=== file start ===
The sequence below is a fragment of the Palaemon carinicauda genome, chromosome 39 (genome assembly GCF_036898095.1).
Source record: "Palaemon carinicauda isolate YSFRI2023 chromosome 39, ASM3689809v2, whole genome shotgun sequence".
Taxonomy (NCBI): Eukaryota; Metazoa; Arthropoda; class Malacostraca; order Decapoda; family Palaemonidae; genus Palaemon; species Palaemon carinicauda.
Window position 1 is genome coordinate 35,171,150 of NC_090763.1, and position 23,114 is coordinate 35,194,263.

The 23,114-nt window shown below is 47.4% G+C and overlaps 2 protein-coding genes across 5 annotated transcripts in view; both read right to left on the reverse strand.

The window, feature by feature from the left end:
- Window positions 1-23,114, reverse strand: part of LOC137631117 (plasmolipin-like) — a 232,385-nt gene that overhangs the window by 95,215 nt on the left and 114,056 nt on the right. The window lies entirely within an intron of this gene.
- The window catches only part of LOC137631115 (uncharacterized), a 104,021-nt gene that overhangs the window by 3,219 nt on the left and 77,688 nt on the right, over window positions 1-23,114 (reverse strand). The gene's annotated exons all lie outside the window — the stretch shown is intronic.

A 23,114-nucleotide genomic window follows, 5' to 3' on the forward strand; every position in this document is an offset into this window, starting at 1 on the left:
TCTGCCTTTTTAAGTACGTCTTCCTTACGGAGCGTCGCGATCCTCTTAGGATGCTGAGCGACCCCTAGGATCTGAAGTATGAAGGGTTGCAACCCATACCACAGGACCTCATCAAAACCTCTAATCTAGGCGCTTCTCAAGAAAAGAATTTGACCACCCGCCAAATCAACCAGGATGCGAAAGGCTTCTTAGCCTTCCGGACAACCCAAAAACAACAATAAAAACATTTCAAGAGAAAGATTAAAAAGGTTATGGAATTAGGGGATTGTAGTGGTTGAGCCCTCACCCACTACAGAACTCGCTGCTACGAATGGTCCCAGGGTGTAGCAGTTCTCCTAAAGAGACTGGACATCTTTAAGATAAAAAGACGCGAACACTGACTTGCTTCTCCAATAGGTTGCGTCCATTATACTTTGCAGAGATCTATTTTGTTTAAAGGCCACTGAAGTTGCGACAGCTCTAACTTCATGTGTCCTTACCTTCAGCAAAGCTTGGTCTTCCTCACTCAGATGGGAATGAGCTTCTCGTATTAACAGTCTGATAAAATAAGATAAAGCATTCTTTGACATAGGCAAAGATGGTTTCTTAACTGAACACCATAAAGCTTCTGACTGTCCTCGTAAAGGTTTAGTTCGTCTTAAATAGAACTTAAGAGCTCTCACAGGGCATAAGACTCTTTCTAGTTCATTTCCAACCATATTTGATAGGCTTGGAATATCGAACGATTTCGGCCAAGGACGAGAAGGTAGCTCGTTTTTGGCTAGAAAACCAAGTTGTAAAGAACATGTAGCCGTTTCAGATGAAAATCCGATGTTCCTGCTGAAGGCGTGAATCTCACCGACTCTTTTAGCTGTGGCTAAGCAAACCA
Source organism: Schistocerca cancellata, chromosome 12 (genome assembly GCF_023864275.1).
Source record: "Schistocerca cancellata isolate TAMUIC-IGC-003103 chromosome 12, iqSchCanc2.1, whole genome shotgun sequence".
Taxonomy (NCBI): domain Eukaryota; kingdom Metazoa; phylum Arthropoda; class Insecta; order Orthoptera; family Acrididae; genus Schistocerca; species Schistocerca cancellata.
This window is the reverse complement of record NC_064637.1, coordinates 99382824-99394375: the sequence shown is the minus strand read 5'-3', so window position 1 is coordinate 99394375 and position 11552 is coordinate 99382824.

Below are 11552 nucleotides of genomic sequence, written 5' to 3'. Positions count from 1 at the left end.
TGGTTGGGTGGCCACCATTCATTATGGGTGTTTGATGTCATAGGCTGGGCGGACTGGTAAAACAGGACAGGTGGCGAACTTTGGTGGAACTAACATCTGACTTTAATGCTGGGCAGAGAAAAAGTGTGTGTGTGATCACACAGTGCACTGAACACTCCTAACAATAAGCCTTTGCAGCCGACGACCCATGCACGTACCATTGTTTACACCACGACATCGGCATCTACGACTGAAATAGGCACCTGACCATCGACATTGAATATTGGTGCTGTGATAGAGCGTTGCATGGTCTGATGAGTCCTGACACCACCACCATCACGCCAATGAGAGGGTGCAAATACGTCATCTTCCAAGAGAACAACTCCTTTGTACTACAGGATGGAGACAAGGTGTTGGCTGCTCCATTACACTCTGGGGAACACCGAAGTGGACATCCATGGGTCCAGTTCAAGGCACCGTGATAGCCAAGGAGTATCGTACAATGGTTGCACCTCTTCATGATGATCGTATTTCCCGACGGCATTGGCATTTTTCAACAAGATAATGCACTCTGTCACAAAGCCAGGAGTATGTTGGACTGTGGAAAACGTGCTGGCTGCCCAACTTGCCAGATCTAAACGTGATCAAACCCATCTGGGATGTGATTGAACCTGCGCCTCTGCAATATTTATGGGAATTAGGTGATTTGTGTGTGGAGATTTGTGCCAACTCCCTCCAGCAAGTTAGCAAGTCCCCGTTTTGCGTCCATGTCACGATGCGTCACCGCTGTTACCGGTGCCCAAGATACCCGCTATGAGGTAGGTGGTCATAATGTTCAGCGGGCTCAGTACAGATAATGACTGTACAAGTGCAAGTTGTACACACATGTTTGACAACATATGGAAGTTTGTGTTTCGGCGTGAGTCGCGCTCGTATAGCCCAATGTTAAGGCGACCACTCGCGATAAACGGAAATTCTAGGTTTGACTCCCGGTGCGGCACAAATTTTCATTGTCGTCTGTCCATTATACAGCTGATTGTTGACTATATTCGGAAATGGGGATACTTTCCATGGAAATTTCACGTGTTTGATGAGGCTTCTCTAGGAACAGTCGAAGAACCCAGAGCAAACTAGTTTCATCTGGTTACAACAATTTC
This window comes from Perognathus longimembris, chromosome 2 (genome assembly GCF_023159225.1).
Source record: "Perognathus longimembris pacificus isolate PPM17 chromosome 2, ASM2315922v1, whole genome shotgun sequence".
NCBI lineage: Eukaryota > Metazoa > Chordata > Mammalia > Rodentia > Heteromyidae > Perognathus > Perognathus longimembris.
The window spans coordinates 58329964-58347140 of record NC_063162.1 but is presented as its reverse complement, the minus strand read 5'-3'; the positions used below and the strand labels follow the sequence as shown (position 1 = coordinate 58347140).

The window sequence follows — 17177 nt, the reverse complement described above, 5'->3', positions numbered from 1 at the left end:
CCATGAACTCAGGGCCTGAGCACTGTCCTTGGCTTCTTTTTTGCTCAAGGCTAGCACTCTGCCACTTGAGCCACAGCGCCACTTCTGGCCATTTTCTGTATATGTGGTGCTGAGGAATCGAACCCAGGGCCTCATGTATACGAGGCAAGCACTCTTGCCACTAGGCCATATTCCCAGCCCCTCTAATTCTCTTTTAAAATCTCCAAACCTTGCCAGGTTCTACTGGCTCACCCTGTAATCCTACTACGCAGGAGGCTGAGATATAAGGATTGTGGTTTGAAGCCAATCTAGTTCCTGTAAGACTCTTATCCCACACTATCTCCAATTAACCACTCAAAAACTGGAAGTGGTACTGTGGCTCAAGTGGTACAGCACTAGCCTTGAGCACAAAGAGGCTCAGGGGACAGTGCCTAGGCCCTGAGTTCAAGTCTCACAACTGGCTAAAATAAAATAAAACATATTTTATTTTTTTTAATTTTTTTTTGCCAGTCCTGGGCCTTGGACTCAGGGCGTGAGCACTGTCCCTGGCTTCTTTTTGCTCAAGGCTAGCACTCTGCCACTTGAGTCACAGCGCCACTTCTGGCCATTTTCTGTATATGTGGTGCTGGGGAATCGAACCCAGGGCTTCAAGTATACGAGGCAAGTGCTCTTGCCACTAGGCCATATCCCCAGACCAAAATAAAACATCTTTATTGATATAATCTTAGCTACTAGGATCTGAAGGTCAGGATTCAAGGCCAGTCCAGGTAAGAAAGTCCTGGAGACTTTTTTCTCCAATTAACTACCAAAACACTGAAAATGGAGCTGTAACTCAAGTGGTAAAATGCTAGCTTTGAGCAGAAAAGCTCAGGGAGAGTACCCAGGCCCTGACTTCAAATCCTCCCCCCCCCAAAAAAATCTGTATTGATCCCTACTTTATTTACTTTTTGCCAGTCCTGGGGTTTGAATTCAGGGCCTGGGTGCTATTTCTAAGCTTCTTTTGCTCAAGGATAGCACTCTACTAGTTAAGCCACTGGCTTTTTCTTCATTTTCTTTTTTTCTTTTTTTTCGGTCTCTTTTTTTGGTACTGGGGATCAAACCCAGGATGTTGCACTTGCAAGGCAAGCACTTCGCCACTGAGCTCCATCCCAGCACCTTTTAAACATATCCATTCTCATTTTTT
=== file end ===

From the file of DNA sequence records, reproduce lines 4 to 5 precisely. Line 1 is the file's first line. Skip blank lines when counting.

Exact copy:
Window position 1 is genome coordinate 35,171,150 of NC_090763.1, and position 23,114 is coordinate 35,194,263.

The 23,114-nt window shown below is 47.4% G+C and overlaps 2 protein-coding genes across 5 annotated transcripts in view; both read right to left on the reverse strand.